see the dark hills ahead of him. This plane fits in with what I always thought... that if you knew there was a couple of planes in the cloud to the left of you at about the same height, the last thing I would do is to continue that way. I would turn right and descend. If I was in Barstow’s position, heard Reynolds say that they were returning to Westport and then lost sight of them in cloud, I would turn the opposite way, descend at least a 1000’ and turn on a heading that was less than the reciprical 300°M that you knew Reynolds was using.
Another possibility of the plane that Leo Bell heard heading west across the Lower Inangahura Valley could have been Reynolds if he had broken away from Reeves in the area of Denniston and flown back under the cloud to the Inangahura Crossing area to see if he could spot wreckage, if he had suspected that what had happened to Barstow was as I have proposed? He had just enough time to do a circuit of the Inangahura Valley and get back to Westport within the time frame of about 10 minutes... actually a few more minutes, but Reeves only guessed at 10 minutes. It was claimed that they had landed by 11.10 am, but in another statement claimed, that when Reynolds got on the ground he immediately called up Air Radio to contact Flying Control, Harewood, Christchurch. The records for Christchurch show that they were contacted at 11.30 am, although in that record it says that three Corsairs had landed at 11.10.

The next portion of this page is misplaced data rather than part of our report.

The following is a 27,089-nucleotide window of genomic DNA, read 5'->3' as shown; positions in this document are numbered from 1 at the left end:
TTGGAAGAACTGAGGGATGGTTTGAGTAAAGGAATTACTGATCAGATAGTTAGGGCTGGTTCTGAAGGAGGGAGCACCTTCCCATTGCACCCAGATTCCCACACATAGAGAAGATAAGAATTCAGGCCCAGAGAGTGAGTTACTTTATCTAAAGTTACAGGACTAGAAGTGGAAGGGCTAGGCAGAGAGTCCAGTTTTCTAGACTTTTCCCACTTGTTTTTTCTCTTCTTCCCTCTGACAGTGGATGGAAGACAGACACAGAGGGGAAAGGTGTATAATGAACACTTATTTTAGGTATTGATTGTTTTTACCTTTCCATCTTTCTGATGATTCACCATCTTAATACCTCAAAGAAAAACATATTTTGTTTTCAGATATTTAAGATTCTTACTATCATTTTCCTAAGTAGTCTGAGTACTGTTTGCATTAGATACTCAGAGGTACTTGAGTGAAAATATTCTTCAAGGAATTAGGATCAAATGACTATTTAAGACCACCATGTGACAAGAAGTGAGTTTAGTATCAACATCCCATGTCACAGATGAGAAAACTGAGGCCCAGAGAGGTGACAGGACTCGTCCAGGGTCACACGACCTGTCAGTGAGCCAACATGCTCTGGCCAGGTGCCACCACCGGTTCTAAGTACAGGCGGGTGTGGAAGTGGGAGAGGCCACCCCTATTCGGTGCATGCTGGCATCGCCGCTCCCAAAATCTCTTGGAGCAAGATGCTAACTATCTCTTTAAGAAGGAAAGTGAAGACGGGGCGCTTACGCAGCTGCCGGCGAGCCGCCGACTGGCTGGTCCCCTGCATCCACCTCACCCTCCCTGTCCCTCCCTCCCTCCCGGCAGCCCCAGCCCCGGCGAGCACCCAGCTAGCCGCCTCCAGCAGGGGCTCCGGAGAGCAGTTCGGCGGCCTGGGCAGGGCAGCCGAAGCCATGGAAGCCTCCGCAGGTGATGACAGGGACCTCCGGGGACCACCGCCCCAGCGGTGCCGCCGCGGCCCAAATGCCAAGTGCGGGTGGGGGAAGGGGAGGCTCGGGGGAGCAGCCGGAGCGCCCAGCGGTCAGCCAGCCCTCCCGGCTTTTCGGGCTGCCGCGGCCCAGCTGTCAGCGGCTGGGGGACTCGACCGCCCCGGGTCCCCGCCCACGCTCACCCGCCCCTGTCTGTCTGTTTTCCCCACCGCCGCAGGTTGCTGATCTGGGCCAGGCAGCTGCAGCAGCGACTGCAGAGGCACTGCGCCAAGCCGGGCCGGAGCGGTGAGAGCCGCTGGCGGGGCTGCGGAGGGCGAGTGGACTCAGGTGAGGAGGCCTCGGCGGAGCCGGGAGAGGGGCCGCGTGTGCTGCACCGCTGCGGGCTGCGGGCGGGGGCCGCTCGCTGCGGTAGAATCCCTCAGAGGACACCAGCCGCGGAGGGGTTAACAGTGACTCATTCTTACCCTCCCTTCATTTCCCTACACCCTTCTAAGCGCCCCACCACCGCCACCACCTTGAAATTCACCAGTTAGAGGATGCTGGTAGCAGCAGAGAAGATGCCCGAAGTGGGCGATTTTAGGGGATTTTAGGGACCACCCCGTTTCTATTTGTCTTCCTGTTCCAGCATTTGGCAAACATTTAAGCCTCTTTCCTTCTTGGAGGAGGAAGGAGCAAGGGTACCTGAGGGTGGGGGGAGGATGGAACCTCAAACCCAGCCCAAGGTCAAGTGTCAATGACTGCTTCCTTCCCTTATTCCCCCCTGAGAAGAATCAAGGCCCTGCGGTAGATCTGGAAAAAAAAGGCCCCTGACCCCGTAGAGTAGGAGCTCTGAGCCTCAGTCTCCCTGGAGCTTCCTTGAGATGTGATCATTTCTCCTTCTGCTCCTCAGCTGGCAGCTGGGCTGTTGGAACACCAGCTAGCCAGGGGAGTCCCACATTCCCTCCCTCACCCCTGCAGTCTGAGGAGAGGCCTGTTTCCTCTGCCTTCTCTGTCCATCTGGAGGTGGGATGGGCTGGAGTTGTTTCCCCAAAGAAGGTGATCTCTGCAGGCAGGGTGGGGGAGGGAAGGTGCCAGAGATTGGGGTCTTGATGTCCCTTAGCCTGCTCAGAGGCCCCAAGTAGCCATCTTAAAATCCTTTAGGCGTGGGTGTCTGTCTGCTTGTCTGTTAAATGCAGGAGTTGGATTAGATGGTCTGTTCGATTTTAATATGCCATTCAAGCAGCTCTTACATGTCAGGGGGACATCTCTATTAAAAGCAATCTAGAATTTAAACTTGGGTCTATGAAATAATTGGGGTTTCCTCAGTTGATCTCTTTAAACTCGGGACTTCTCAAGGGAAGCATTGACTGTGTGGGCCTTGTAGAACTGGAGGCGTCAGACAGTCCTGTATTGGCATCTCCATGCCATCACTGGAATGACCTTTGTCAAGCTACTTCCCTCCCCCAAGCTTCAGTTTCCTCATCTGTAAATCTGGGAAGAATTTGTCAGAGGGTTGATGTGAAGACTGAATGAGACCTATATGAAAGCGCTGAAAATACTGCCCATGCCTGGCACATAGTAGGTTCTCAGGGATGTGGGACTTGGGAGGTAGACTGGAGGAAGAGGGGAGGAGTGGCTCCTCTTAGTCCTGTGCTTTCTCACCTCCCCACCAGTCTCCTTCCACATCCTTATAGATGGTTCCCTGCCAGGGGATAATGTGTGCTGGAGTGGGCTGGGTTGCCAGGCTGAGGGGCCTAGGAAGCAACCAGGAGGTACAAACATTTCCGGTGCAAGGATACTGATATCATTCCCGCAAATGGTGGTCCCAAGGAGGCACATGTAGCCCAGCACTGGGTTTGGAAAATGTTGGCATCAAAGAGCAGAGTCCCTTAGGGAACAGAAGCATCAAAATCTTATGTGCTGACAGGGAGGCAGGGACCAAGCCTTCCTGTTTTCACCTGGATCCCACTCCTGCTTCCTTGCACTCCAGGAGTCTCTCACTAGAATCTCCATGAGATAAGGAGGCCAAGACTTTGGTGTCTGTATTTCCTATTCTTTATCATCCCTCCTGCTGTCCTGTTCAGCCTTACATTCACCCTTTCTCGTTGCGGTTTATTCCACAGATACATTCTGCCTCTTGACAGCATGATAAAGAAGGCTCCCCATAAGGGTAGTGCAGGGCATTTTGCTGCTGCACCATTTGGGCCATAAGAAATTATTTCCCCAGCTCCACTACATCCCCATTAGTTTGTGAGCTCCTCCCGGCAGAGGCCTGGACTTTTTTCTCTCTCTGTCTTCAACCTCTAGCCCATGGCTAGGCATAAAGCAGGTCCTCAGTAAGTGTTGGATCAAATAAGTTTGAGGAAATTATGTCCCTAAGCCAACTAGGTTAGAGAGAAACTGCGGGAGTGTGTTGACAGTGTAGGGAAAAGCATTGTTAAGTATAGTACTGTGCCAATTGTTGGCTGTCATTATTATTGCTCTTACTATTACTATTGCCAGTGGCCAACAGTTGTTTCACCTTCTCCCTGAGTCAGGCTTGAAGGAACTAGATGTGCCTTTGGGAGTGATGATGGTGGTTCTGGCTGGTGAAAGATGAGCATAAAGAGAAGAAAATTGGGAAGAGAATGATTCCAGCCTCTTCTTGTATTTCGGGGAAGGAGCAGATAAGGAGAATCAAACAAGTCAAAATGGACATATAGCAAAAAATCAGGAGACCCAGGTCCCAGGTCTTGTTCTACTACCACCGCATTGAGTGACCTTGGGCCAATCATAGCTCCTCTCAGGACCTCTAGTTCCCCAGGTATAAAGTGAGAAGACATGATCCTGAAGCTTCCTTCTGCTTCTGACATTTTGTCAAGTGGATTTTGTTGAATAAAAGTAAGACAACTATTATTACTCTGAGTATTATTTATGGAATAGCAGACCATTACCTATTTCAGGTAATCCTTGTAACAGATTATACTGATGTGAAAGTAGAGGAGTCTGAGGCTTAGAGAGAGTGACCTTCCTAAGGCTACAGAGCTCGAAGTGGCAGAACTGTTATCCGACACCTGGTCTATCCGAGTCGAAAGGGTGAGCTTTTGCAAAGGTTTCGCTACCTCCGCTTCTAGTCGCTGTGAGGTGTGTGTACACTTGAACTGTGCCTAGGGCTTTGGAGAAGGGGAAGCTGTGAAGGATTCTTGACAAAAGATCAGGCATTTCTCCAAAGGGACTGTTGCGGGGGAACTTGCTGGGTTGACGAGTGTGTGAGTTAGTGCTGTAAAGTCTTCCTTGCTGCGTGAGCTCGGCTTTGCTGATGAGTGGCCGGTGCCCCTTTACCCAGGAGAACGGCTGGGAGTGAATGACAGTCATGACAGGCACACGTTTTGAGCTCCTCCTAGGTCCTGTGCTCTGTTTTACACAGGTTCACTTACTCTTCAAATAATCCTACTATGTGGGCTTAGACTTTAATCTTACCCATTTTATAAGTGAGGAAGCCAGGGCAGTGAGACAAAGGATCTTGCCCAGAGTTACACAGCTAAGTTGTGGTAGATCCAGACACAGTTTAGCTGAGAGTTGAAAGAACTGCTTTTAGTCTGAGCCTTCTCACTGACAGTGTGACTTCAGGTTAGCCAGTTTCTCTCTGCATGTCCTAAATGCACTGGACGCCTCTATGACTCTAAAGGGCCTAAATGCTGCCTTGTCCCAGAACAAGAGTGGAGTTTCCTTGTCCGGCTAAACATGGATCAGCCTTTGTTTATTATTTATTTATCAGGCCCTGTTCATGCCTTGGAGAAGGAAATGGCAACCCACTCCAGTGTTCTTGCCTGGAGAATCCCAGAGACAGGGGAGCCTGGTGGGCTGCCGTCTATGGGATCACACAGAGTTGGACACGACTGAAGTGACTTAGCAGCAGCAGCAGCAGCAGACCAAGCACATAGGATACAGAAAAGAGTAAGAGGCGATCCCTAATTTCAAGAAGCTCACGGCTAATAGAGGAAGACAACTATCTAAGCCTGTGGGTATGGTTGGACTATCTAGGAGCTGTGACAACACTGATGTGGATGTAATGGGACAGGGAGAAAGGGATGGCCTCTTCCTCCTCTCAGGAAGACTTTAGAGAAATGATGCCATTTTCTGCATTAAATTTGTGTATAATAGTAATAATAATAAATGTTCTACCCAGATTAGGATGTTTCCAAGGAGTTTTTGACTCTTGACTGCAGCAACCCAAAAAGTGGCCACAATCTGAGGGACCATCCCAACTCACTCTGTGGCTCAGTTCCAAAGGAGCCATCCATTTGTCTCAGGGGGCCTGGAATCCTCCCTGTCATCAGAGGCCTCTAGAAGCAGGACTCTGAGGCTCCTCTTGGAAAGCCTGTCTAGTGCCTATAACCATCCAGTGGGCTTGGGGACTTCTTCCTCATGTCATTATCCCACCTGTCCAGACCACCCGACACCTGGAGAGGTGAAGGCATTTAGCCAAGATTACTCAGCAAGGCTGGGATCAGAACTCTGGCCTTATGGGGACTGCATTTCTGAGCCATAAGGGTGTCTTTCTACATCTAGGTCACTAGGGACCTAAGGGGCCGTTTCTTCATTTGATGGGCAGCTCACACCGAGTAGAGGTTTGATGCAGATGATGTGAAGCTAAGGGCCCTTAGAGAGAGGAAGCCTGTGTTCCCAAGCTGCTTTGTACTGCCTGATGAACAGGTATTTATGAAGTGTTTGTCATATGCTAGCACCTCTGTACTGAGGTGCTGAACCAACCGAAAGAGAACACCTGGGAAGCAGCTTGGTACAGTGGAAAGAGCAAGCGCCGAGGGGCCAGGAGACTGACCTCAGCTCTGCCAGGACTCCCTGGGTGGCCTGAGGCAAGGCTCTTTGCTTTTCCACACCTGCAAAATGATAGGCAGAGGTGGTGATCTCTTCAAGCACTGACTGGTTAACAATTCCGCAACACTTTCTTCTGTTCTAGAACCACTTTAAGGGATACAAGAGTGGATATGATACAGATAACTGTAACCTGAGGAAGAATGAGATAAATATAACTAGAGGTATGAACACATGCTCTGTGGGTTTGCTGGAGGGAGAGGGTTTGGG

Therefore, if they were all on the ground by 11.10 am then Reynolds circled for 6 x minutes - not the 10 as thought, and if this is so, then it couldn’t have been Reynolds heard flying west in the Lower Inanahura Valley. There is reference to there being an active Aero Club in Westport at the time, although it would be doubtful if they had any planes, as any planes had to be forfeited to the Air Force for the War effort.
If Leo Bell did in fact hear Barstow and NZ5517 fly across the Lower Inangahura Valley, then the supposed sightings of it in the Berlins Bluff / Mount Galileo Area would be highly likely, although I don’t think it would have crashed on the eastern side of the range in the Inangahura Valley, as surely someone would have heard the crash?
There is a faint possibility that the supposed sighting of it being in the New Creek / Slate Creek area, but that would be if Barstow didn’t recover from a spiral dive...not from flying into the area while below cloud, and certainly not survivable as some reports have suggested.... according to the information I have at present. If he was able to fly into that area, then it was very likely he was able to fly out again given that the weather got better the further north you were. That particular area was covered in a couple of aerial searches not long after the disappearance, and I’m sure their attention would have been attracted toward the devastation to the bush if it had plowed through it - given the weight of it - in excess of 4 tons!
If it had gone in vertically?, then that would be a different matter - if in the unlikely (but not unknown) event of it not exploding on impact. If it did explode, then a resulting fire would have made it very visible. It still would have made a huge hole in the tree canopy though.
According to my calculations, Sheppard would have landed at 11.02 am
And Reeve 2 x minutes later: 11.04 am